Even as the United States faces mounting military threats from China and Russia, the Biden administration is pushing forward with a plan to reduce the U.S. armed forces capabilities.
Specifically, recent reports indicate that President Joe Biden’s latest budget proposal — despite tipping the scales at nearly $7 trillion — includes a plan to remove two of the Navy’s ships.
Despite calls from military advisers to increase the military’s ability to defend against Chinese naval fleets, the Biden administration wants to decommission 11 Navy ships and add just nine in their place.
The branch currently has 298 ships, or 57 fewer than Navy officials would like to have ready. A push to reduce that fleet by two more has already attracted fierce criticism from Republicans in Congress.
“No matter the favored phrase of the day — ‘divest to invest,’ ‘strategic pause,’ ‘capability over capacity’ — the president’s defense budget is, in practice, sinking our future fleet,” asserted U.S. Sen. Roger Wicker (R-MS). “A strong naval footing begins with readiness today and a plan to grow our battle force and command the seas tomorrow.”
He went on to conclude that the president “is risking our maritime security by declining to work toward either of these goals.”
Biden's proposed budget would shrink military end strength by thousands of personnel.
The Army, Navy, Marine Corps, and Air Force would all see a reduction in troop numbers. pic.twitter.com/6EKAOkpsFG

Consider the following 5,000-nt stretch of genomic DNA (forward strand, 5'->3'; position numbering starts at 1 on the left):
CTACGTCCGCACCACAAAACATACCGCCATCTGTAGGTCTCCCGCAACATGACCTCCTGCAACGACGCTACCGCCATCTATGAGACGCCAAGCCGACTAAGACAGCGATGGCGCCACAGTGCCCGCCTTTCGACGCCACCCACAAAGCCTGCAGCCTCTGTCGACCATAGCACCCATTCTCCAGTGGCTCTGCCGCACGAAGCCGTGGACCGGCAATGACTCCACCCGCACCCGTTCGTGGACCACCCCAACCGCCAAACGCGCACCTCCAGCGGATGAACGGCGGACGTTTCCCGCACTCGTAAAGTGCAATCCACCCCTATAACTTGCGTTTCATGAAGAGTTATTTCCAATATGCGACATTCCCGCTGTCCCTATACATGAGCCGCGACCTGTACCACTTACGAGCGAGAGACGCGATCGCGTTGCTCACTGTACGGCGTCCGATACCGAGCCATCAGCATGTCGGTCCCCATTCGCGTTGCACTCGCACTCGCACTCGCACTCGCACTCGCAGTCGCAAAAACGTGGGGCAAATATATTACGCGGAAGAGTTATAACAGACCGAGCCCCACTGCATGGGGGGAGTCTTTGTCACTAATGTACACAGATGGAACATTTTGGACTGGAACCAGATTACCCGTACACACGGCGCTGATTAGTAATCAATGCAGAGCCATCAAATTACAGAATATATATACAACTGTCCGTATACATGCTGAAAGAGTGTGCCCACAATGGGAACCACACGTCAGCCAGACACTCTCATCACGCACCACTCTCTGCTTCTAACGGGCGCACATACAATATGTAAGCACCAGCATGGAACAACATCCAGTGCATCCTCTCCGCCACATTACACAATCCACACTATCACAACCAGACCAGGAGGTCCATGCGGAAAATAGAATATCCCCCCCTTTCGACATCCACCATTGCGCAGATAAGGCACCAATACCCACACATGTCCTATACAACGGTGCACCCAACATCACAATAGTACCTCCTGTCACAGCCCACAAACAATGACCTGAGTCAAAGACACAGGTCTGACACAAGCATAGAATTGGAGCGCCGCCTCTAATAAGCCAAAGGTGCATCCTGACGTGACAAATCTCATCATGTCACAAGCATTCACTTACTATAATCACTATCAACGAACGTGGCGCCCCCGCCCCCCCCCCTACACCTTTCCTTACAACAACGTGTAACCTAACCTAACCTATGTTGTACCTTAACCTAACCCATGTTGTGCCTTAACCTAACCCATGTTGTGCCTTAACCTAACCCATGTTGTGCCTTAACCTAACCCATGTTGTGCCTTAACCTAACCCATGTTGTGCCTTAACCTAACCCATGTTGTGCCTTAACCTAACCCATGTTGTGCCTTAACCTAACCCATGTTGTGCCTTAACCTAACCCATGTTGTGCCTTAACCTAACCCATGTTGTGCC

— Jacki Kotkiewicz (@jackikotkiewicz) March 13, 2023
The Biden administration’s push to shrink the military are not limited to the Navy’s fleet and are exacerbated by recent trends showing that recruitment efforts are not sufficient to meet the needs of the armed forces
Some critics suggest that the prioritization of so-called “woke” ideological pursuits by military leaders is a key factor in the inability to meet recruitment goals.
“Wokeness in the military is being imposed by elected and appointed leaders in the White House, Congress, and the Pentagon who have little understanding of the purpose, character, and requirements of the institution they are trying to change,” argued The Heritage Foundation’s Center for National Defense Director Thomas Spoehr.
Carlos Del Toro, the secretary of the Navy, appeared to bolster that argument with his recent declaration that one of his primary objectives is fighting climate change.
“The U.S. Navy and Marine Corps team has been working on climate and energy security for a long time,” he said. “And we are accelerating and broadening those efforts. We view the climate crisis much the same way as damage control efforts on a stricken ship. This is an all-hands-on-deck moment.”